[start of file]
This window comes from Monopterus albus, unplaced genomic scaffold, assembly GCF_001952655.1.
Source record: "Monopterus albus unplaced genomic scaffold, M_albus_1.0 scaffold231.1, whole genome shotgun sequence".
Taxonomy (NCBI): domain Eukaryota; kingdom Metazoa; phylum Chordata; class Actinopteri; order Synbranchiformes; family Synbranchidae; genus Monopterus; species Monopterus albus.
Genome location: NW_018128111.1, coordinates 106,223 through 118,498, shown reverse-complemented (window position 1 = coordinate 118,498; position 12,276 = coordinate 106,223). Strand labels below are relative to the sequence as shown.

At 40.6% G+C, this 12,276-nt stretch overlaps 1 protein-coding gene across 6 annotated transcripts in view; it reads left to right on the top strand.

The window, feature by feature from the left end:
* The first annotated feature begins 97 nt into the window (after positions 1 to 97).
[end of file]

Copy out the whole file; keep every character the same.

This window comes from Monopterus albus, unplaced genomic scaffold, assembly GCF_001952655.1.
Source record: "Monopterus albus unplaced genomic scaffold, M_albus_1.0 scaffold231.1, whole genome shotgun sequence".
Taxonomy (NCBI): domain Eukaryota; kingdom Metazoa; phylum Chordata; class Actinopteri; order Synbranchiformes; family Synbranchidae; genus Monopterus; species Monopterus albus.
Genome location: NW_018128111.1, coordinates 106,223 through 118,498, shown reverse-complemented (window position 1 = coordinate 118,498; position 12,276 = coordinate 106,223). Strand labels below are relative to the sequence as shown.

At 40.6% G+C, this 12,276-nt stretch overlaps 1 protein-coding gene across 6 annotated transcripts in view; it reads left to right on the top strand.

The window, feature by feature from the left end:
* The first annotated feature begins 97 nt into the window (after positions 1 to 97).